This mask is one of my HG beauty items. I am unsure if this type of product has penetrated the US market broadly enough, so I will explain. This type of mask is a one-time, low-preservative or preservative free facial serum, soaked onto a sheet of various materials (cloth, jelly, paper, etc.). The purpose is to provide the skin with a boost, using specific ingredients targeted for different skin concerns. So for example, if your routine mostly consist of hydrating products, you might get a mask for brightening dull skin. Conversely, if your routine has too many resurfacing products, you might get masks for moisturizing and calming the skin. Most regular masks do this, but the difference is that this type of mask creates a spa-like experience at home.
|23 Years Old Mask packaging|
The purpose of this one is to provide moisture and youth. I went ahead and copy/pasted the google translation (please note: I do not know the accuracy of this, and I do not read/speak Korean). I've placed question marks next to the words that were suspicious.
|Description and Ingredients, taken from google translate from the picture of the back of the package|
It really is strange when thinking about the ingredient that makes this mask special: silk. The source is from the cocoon of the caterpillar. So this is definitely not for vegans or for people who do not like using animal products on their face. Insects, no less. I have to admit that I was shocked when I first googled what it was. Funny story, but when I bought it for the first time I had no idea, because google picture translation was not available at the time (circa 2017 or so). I simply thought: well this is white and that word looks like coconut, maybe this is a typo. I love this mask so much that I have back ups at hand almost always.
|23 Years Old Mask taken out of the package (it looks like a Halloween item)|
The mask looks really weird when it's on, because it doesn't even have a hole for the mouth. If I don't cut one, I cannot talk for 15-20 minutes. I usually keep my mouth shut, because I am not interested in tasting the butterfly-wannabe's old blanket! When I took off the first mask that I tried years ago, I was immediately in love with what it did for my skin. So much so that I got over the 'yuck' and spooky factors right away. I have repurchased it many times ever since. This makes my skin supple and recharged. I have very picky, sensitive skin, and when it likes something to this level, I know it is good. I am not the only one who thinks so, I have seen other reviews and raves about this mask. I use it about once a month. Lunlun or Haba masks smell a bit better, and are more enjoyable and accessible for me, so I use those a bit more frequently; roughly once a week. Compared to its cream counterpart (Cocoon TT Cream) this mask has a very faint scent.
|Texture of the serum in the mask|
If you're a nerd like me, you will go to google scholar and type "silk cocoon skin", where you can find all sorts of articles about skin regeneration and repair thanks to this ingredient. I sometimes sleep with a silk pillow case for the same reason, because it is good for the hair and the skin. My hair is less frizzy in the morning for sure. Back to this mask, there are many benefits that I've experienced, and I have never been disappointed after removing the sheet. This is almost comparable to the SKII masks and it's half the price. For me, this is a "rescue" mask, hence the back ups. This will make my skin 'normal' again when I overdo the acids (AHA, BHA, or Vitamin C), or when I have been exposed to the sun without sunscreen, or exposed for too long past the time when it is effective, after a long trip, and after I accidentally physically overexfoliate. I also use it as a "pick me up" if I have dull looking skin. Mostly, I like it because of the moisturizing qualities. The claim about the wrinkles is not something that I can attest to, because I am a firm believer that genetics, age, and a good routine play much bigger roles in appearance of wrinkles than a one-time-use skincare product.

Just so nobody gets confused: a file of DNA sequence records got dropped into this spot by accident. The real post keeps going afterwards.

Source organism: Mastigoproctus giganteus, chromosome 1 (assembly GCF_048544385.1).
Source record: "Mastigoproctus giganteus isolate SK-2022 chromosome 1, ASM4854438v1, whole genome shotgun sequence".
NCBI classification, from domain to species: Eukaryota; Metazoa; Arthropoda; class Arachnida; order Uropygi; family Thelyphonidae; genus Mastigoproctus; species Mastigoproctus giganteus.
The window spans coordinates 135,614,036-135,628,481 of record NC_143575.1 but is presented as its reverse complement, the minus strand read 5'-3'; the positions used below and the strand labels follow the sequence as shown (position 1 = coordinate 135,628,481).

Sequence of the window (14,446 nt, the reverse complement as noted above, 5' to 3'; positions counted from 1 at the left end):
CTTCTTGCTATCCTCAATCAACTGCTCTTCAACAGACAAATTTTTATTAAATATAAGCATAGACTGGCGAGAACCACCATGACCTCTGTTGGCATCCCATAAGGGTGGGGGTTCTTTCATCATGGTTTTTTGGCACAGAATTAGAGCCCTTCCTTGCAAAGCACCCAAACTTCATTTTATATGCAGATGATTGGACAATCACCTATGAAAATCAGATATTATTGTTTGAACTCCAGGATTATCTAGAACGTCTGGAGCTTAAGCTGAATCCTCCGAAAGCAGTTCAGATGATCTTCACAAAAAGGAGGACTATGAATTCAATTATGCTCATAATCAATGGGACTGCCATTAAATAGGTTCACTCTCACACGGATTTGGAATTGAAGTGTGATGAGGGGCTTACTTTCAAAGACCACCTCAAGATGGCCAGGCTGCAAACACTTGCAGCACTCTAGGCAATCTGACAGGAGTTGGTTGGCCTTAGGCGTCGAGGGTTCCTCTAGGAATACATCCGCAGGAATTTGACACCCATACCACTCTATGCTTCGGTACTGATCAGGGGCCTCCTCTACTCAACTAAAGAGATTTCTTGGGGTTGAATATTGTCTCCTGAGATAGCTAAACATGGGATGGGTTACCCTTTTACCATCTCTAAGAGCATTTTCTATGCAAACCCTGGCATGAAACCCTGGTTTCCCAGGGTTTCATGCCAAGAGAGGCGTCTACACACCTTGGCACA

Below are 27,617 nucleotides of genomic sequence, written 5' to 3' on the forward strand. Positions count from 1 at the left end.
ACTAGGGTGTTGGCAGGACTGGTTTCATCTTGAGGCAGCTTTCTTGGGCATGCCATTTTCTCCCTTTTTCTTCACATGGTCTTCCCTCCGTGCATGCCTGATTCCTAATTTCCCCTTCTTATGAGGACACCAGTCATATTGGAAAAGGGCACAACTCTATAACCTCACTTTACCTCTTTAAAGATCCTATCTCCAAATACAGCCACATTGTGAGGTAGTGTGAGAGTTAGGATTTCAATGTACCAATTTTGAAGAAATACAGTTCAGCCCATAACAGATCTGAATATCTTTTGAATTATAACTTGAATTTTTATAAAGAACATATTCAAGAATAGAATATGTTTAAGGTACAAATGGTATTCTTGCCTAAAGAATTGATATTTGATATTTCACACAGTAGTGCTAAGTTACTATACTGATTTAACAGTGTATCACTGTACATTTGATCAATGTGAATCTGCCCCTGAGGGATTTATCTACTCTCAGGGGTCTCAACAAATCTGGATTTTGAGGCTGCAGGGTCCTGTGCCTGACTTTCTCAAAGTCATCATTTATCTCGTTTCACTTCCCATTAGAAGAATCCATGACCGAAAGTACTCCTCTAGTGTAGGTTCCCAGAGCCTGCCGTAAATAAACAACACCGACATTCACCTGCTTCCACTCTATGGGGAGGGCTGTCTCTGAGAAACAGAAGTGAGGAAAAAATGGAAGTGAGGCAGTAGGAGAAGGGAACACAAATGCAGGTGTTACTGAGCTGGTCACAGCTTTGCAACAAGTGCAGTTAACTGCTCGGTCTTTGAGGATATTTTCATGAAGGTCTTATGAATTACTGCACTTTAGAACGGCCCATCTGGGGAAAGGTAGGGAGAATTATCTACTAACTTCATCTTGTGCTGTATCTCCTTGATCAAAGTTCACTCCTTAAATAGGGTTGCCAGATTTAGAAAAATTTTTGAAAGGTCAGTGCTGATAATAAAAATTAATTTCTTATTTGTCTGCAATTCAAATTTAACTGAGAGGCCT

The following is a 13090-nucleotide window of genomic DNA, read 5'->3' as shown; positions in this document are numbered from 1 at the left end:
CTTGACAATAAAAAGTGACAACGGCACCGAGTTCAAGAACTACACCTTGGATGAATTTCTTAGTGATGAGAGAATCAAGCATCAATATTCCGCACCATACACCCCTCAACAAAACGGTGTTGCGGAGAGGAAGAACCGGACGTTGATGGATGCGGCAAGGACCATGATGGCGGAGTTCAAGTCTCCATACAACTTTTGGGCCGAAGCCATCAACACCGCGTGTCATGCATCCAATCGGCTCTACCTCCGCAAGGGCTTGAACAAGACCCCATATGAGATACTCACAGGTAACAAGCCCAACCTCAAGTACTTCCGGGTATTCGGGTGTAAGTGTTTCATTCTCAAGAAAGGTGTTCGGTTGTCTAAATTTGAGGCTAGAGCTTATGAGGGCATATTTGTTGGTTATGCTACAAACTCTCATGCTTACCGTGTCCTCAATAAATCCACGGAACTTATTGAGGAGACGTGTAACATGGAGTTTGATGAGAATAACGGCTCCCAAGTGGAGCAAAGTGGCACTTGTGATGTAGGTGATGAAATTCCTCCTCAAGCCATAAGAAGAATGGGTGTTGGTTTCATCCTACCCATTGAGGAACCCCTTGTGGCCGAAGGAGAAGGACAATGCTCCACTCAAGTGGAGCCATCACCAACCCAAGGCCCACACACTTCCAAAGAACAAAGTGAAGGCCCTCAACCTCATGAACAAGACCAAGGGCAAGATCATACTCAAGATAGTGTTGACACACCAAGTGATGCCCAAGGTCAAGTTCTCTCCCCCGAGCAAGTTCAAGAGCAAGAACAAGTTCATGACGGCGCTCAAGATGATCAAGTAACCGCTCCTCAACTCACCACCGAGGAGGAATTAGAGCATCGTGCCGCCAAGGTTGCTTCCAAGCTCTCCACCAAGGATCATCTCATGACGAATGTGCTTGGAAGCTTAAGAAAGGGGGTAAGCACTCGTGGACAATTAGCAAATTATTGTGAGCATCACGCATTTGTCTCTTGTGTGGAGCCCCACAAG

Important, when buying Korean skincare, one must look at the expiration date. This was new to me when I started getting into Asian beauty products. I used to get my stuff at Sephora and Nordstrom, and neither American nor European products had the exact expiration date nor the manufacturing date on the labels. However, South Korean products all have it. Even lipsticks. Here is a guide:
|Characters to look for in packaging labels|
One last note about masks. I think they are a bit controversial. To be honest, I don't know where half of my stuff comes from. I wish I did. All I know is that this company is well regarded in South Korea. I hope these are made by robots. I really do. I've read stories (mostly on Reddit) about how some of these masks are made. Allegedly, they are produced by extremely-low income families in extremely-poor housing (not even factories), and they are severely underpaid. Meaning less than 1 cent for folding a mask. So I always suggest that people do their research before purchasing a product (this applies for anything). I do not know if any of this is true, as the people who talk about this never show receipts, but every time I crack open one of these masks I think of this:
|just a meme from the movie Parasite|
Where to buy in the US:
Physically, they used to be available at Riley Rose, which was a short-lived Asian beauty supply store a la Ulta, and I used to buy it from Image before the pandemic. Online, they used to carry it at RoseRoseShop, but not anymore (they have a cocoon mask by JMsolution but I did not like that one as much). It is on YesStyle (where I got this one), and Jolse, so I am assuming that when my back ups run low I will purchase it from them. I don't buy things like this on Amazon because of fakes.